Beverly Davidson is well insulated from the hype of gene therapy, having spent decades working in the field. During that time, she has grappled with the harsh realities of turning flashy and potentially transformational technologies into clinical applications. But when she heard about the genome-editing technology CRISPR, she was instantly intrigued. “As soon as those first papers came out, we started playing with it,” says Davidson, a specialist in neurodegenerative disease at the Children’s Hospital of Philadelphia in Pennsylvania.
Like most other neurological disorders, Huntington’s disease has proved to be a costly and frustrating target for drug developers. But it also has distinctive features that make it a good match for treatments that target genes. It arises from a mutation in a single gene that encodes the protein huntingtin, and a disease-causing copy of the gene can be readily distinguished from a normal copy by the presence of an overlong stretch of a repeated triplet of nucleotides, CAG. Before turning to CRISPR, Davidson and her colleagues had some success in treating animal models of Huntington’s disease with RNA interference (RNAi), which uses synthetic molecules of RNA to prevent the production of mutant huntingtin — although it took them a considerable amount of time to get there. “We’ve focused the last 17 years on RNAi-based approaches,” says Davidson. However, both this and a promising related treatment for Huntington’s disease that involves antisense oligonucleotides will probably require long-term, repeated administration to provide sustained benefits.
By contrast, CRISPR could achieve the same benefits through a single dose that permanently inactivates the defective gene with remarkable efficiency, as Davidson’s team demonstrated last year1, both in cells from people with Huntington’s disease and in mouse models of the condition. “I was surprised how easy it was — I think that’s the beauty of the system,” she says. In the past five years, several teams of researchers have independently shown that genome editing can reliably eliminate the gene that encodes mutant huntingtin, thereby halting the production of the toxic protein and its accumulation into clumps in experimental models.
But clearing protein clumps in mice is of questionable value when researchers often struggle to translate such findings into treatments for people — in general, potential therapies for brain disorders have a long history of failure and disappointment in clinical trials. Accordingly, the early adopters of CRISPR are trying to obtain clearer evidence of its probable clinical benefits while grappling with thorny questions related to its safety, efficacy and delivery that it is crucial to answer before trials in people can take place. “I believe we can now seriously consider clinical strategies to edit huntingtin,” says Nicole Déglon, a neurologist at the Lausanne University Hospital in Switzerland, “but I would say we are still at the very beginning of the story.”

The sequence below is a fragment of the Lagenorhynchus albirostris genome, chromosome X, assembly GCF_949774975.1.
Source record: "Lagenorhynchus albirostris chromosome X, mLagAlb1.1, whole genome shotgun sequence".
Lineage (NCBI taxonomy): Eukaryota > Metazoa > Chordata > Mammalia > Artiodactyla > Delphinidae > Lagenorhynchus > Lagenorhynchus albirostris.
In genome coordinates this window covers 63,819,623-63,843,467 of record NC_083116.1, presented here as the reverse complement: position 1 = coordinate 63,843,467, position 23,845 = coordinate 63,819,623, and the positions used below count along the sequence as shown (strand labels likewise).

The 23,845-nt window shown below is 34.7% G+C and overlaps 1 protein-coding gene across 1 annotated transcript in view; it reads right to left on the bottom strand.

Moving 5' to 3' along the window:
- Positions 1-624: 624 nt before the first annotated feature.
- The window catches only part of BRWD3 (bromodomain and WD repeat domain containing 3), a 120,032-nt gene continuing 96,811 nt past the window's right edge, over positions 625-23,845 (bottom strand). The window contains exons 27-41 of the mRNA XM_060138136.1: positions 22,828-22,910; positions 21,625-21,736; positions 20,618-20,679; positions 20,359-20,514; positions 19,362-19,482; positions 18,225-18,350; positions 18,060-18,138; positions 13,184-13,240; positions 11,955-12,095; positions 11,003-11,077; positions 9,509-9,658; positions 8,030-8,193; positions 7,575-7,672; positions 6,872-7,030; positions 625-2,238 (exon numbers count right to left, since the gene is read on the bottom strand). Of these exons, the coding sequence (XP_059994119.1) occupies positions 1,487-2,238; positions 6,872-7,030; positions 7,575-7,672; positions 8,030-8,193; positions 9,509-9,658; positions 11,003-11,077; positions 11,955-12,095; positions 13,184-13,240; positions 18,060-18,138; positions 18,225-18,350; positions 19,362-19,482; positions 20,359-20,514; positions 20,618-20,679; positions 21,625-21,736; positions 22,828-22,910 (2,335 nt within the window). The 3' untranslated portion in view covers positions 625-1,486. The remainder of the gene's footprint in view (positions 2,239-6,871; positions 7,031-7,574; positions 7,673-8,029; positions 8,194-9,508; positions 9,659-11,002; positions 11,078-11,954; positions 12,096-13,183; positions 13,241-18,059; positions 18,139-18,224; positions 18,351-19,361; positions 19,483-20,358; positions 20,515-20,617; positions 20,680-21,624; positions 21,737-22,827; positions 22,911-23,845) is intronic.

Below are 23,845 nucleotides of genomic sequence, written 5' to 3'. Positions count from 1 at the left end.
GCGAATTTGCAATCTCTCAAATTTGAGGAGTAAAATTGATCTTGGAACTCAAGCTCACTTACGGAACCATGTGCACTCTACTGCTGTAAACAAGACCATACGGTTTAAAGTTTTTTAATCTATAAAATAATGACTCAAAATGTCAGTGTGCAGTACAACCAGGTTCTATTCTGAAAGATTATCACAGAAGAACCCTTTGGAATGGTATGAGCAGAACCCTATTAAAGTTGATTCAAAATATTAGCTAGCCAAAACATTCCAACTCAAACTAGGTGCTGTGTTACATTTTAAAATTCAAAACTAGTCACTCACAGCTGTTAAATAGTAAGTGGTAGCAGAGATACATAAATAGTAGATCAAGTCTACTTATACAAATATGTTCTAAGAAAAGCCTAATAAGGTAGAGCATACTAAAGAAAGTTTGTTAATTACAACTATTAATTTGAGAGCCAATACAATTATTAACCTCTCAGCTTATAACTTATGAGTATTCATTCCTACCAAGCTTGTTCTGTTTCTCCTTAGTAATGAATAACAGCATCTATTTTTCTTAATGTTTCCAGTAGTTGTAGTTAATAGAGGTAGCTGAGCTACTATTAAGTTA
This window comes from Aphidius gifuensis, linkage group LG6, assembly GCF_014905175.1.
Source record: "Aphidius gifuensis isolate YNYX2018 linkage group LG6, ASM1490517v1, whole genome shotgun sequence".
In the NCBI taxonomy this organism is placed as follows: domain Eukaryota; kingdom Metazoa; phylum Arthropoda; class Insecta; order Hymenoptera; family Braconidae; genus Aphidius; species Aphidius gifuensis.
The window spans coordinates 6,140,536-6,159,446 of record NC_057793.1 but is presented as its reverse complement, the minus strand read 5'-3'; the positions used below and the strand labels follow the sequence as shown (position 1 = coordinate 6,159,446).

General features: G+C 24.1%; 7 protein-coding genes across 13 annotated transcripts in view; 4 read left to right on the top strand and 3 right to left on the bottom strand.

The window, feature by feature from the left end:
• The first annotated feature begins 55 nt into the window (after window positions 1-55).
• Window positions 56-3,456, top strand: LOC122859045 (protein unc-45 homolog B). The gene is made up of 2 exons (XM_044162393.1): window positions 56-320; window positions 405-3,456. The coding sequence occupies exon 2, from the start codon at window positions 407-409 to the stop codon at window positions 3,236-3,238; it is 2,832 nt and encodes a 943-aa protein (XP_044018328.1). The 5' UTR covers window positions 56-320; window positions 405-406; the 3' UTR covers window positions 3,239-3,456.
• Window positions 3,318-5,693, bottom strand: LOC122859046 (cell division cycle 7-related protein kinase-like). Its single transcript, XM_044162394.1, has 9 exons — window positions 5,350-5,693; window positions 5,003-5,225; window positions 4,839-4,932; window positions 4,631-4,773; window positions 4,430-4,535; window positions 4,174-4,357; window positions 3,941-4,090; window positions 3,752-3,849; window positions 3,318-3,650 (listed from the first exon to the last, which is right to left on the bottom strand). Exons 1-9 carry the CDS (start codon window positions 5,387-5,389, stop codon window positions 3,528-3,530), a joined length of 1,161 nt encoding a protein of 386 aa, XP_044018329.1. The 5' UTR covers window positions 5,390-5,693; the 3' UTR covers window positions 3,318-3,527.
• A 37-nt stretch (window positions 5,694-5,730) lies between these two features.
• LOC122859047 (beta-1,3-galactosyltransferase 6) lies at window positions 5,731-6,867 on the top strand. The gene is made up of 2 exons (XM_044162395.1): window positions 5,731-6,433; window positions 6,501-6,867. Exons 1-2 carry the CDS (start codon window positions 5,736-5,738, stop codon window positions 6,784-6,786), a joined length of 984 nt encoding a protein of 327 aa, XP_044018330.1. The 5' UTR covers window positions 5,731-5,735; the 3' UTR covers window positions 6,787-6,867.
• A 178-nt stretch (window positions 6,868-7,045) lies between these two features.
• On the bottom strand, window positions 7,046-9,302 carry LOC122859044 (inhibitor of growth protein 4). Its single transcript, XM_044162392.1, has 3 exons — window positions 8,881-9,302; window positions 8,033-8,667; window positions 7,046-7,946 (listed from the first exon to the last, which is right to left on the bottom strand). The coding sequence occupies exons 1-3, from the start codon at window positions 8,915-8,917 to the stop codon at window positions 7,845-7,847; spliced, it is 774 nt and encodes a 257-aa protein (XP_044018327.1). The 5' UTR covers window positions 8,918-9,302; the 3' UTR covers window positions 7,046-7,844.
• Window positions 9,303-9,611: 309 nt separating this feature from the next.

To the letter
The targeted DNA-snipping capabilities of CRISPR evolved in bacteria as a defence against viruses that shoehorn their genomic material into their microbial hosts. The system uses a short sequence of RNA known as a guide RNA, which can pair with a complementary DNA sequence. Researchers have learnt how to target almost any genomic sequence by engineering an appropriate guide RNA. They couple it with an enzyme called Cas9, which can then cut both strands of a DNA sequence of interest at a specific site. Because the DNA-repair mechanism of cells is sloppy, it typically produces insertions or deletions that inactivate the affected gene.
One of the first decisions that would-be editors have to make is whether to eliminate the gene that encodes huntingtin altogether, or to selectively target the repeat-laden mutated copy. Although the function of huntingtin remains poorly understood, it is crucial for early development. “If you knock out huntingtin in mice, they die in the womb,” says Jong-Min Lee, a neurogeneticist at Massachusetts General Hospital in Boston. However, Xiao-Jiang Li and colleagues at Emory University School of Medicine in Atlanta, Georgia, have obtained evidence from mouse studies2 that the depletion of huntingtin in the brain might not be detrimental when it occurs in adulthood. His team subsequently demonstrated3 that a CRISPR–Cas9 approach that eliminates huntingtin can clear clumps of the protein from the brain with no apparent adverse effects in a mouse model of Huntington’s disease (see ‘Cutting down on huntingtin’), although he is cautious about drawing too firm a conclusion. “We didn’t find any obvious phenotype or neuropathology, but we still don’t know whether there was some sort of functional impact,” says Li.
Most researchers are therefore erring on the side of caution by designing guide RNAs that recognize sequences found only in the mutated gene. This was the approach that Davidson’s team pursued, and Lee and colleagues also showed that they could make edits with remarkable accuracy in cells that were collected from a person with Huntington’s disease, by designing guide RNAs that recognize sequence variations found only on the chromosome that contains the mutated gene4. “The specificity is excellent,” says Lee, noting that the chromosome that bears the normal copy of the gene is consistently unaffected in treated cells. Achieving this in a clinical setting would require a level of personalization, but Lee has collected genomic data from more than 4,000 people with Huntington’s disease and identified some informative patterns of sequence variation that are strongly associated with mutated copies of the gene that encodes huntingtin. “With just a couple of CRISPR designs, you could easily target more than 50% of patients,” he says.